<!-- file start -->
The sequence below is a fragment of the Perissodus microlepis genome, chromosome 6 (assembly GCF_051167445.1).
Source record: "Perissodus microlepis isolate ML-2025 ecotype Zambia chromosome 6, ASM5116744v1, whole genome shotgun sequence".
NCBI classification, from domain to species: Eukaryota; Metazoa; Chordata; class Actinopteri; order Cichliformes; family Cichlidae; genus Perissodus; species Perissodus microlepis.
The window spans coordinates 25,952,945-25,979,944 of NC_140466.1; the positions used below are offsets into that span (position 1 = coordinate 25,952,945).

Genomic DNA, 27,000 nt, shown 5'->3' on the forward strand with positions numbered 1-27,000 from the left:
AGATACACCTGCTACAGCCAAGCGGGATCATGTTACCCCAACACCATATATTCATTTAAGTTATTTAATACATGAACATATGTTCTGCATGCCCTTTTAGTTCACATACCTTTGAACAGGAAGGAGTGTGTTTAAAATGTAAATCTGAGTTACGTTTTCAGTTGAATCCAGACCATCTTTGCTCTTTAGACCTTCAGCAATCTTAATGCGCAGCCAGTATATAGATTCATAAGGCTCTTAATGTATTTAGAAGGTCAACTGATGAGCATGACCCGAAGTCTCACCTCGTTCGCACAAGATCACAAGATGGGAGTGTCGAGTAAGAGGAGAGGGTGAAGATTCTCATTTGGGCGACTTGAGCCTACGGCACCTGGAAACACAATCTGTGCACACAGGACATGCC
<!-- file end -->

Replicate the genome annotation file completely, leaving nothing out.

The sequence below is a fragment of the Perissodus microlepis genome, chromosome 6 (assembly GCF_051167445.1).
Source record: "Perissodus microlepis isolate ML-2025 ecotype Zambia chromosome 6, ASM5116744v1, whole genome shotgun sequence".
NCBI classification, from domain to species: Eukaryota; Metazoa; Chordata; class Actinopteri; order Cichliformes; family Cichlidae; genus Perissodus; species Perissodus microlepis.
The window spans coordinates 25,952,945-25,979,944 of NC_140466.1; the positions used below are offsets into that span (position 1 = coordinate 25,952,945).

Genomic DNA, 27,000 nt, shown 5'->3' on the forward strand with positions numbered 1-27,000 from the left:
AGATACACCTGCTACAGCCAAGCGGGATCATGTTACCCCAACACCATATATTCATTTAAGTTATTTAATACATGAACATATGTTCTGCATGCCCTTTTAGTTCACATACCTTTGAACAGGAAGGAGTGTGTTTAAAATGTAAATCTGAGTTACGTTTTCAGTTGAATCCAGACCATCTTTGCTCTTTAGACCTTCAGCAATCTTAATGCGCAGCCAGTATATAGATTCATAAGGCTCTTAATGTATTTAGAAGGTCAACTGATGAGCATGACCCGAAGTCTCACCTCGTTCGCACAAGATCACAAGATGGGAGTGTCGAGTAAGAGGAGAGGGTGAAGATTCTCATTTGGGCGACTTGAGCCTACGGCACCTGGAAACACAATCTGTGCACACAGGACATGCC